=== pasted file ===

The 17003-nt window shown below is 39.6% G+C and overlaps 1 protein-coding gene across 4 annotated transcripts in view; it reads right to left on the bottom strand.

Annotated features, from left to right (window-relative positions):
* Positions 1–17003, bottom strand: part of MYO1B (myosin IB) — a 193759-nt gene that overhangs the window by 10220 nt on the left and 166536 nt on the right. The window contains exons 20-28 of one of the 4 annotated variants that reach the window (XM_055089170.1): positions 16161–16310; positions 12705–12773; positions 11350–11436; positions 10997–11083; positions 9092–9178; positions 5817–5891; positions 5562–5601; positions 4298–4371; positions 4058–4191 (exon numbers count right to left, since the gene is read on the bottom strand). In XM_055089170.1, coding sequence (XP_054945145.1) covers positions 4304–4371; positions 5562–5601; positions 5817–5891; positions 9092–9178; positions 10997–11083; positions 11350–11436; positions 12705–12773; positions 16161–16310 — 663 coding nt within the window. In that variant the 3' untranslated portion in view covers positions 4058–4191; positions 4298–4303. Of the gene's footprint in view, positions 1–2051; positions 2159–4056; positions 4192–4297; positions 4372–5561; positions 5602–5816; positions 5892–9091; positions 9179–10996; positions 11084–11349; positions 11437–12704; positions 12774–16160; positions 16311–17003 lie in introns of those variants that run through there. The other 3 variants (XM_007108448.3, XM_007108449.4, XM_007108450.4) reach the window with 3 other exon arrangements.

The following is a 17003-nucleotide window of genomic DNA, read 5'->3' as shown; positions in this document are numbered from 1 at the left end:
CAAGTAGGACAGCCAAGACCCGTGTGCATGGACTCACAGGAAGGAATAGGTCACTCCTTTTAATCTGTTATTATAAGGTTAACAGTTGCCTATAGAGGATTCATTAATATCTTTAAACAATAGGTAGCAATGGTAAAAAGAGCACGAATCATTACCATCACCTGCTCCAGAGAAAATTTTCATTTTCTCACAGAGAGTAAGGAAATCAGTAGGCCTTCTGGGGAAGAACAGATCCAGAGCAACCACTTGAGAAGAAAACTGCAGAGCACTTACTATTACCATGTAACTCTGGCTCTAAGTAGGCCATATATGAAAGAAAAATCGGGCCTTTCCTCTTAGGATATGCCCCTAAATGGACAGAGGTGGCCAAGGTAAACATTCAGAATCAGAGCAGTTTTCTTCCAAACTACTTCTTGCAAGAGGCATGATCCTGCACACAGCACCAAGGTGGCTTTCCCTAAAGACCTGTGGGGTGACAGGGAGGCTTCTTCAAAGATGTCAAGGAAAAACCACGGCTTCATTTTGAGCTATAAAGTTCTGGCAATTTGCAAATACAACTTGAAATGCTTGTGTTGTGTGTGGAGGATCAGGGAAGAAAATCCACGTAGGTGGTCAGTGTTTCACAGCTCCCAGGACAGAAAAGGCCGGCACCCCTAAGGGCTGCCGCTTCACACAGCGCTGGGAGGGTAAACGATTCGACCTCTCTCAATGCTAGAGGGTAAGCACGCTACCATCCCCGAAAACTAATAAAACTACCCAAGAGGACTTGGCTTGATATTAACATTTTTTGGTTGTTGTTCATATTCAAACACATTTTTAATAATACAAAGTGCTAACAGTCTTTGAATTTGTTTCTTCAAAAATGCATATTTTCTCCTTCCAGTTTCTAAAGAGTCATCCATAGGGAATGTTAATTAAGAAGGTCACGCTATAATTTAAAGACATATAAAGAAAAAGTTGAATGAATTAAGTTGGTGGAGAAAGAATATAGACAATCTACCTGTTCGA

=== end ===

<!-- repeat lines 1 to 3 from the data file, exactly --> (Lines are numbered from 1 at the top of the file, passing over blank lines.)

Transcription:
The 17003-nt window shown below is 39.6% G+C and overlaps 1 protein-coding gene across 4 annotated transcripts in view; it reads right to left on the bottom strand.

Annotated features, from left to right (window-relative positions):
* Positions 1–17003, bottom strand: part of MYO1B (myosin IB) — a 193759-nt gene that overhangs the window by 10220 nt on the left and 166536 nt on the right. The window contains exons 20-28 of one of the 4 annotated variants that reach the window (XM_055089170.1): positions 16161–16310; positions 12705–12773; positions 11350–11436; positions 10997–11083; positions 9092–9178; positions 5817–5891; positions 5562–5601; positions 4298–4371; positions 4058–4191 (exon numbers count right to left, since the gene is read on the bottom strand). In XM_055089170.1, coding sequence (XP_054945145.1) covers positions 4304–4371; positions 5562–5601; positions 5817–5891; positions 9092–9178; positions 10997–11083; positions 11350–11436; positions 12705–12773; positions 16161–16310 — 663 coding nt within the window. In that variant the 3' untranslated portion in view covers positions 4058–4191; positions 4298–4303. Of the gene's footprint in view, positions 1–2051; positions 2159–4056; positions 4192–4297; positions 4372–5561; positions 5602–5816; positions 5892–9091; positions 9179–10996; positions 11084–11349; positions 11437–12704; positions 12774–16160; positions 16311–17003 lie in introns of those variants that run through there. The other 3 variants (XM_007108448.3, XM_007108449.4, XM_007108450.4) reach the window with 3 other exon arrangements.